By John M. Glionna, Los Angeles Times
The white minivan stole along back roads, careful to avoid police checkpoints. The pair inside wore face masks and white gloves. They were nervous, furtive even.
Their mission: drive up to a home in this deserted town, rush inside and grab what they could.
But strong-arm burglary wasn’t on the minds of the hooded driver and her passenger. Seiko Nikaido and her 73-year-old mother, Eiko, just wanted to get a little piece of their old lives before it was too late.
Evacuated after last month’s earthquake and tsunami devastated the nearbyÂ Fukushima Daiichi nuclear power plant, the women were fugitives from their own home.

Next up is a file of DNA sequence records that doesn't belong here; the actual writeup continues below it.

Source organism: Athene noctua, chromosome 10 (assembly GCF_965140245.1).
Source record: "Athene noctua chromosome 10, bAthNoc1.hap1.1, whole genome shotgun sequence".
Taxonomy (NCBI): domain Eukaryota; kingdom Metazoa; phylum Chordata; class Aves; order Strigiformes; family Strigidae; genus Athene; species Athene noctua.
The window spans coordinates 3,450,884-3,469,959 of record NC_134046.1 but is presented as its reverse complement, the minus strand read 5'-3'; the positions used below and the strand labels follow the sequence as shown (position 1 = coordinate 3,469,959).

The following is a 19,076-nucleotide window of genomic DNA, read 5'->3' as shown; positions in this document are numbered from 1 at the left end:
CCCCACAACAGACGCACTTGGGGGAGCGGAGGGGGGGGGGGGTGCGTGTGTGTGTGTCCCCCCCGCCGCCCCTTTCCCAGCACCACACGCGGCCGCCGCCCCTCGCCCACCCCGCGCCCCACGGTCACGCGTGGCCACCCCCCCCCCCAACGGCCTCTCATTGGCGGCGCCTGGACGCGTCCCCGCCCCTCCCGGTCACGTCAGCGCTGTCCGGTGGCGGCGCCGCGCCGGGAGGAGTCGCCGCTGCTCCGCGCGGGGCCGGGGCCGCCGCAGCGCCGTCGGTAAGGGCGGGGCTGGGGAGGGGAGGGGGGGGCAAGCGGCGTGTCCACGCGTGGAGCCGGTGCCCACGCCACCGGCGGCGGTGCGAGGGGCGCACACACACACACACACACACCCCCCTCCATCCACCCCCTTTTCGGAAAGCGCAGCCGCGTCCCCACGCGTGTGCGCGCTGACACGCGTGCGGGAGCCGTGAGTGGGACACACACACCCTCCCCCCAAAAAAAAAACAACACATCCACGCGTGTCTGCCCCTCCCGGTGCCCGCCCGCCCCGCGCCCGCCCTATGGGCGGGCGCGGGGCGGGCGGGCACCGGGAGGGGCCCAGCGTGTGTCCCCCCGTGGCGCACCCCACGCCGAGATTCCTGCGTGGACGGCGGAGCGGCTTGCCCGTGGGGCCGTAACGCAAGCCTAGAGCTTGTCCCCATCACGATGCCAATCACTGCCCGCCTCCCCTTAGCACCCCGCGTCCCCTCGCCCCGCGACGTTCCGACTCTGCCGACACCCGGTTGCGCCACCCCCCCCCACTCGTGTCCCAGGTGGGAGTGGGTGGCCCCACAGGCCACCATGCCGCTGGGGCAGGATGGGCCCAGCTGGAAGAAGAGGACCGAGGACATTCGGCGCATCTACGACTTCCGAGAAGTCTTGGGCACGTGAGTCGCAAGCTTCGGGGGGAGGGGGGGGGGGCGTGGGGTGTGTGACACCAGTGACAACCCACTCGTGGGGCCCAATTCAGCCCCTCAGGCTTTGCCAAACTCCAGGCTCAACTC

They knew the situation in their once-bustling hometown of 22,000 was worsening by the day. Hours earlier, nuclear regulatory officials had raised the severity of the crisis to the highest level by international standards, equaling that of the 1986 Chernobyl disaster.
They also knew that the government was about to extend the radiation hot zone around the nuclear plant from 12 miles to 18 miles and more strictly enforce the new restrictions. Until now, some residents have managed to talk their way back into the evacuation zone; soon, the area probably would be closed even to the police, sealed up like some nuclear tomb.
On Tuesday, the women were desperate to see their home, but fearful.
“I’m afraid of what’s in the air here,” Seiko said. “But I knew we had to come back.”
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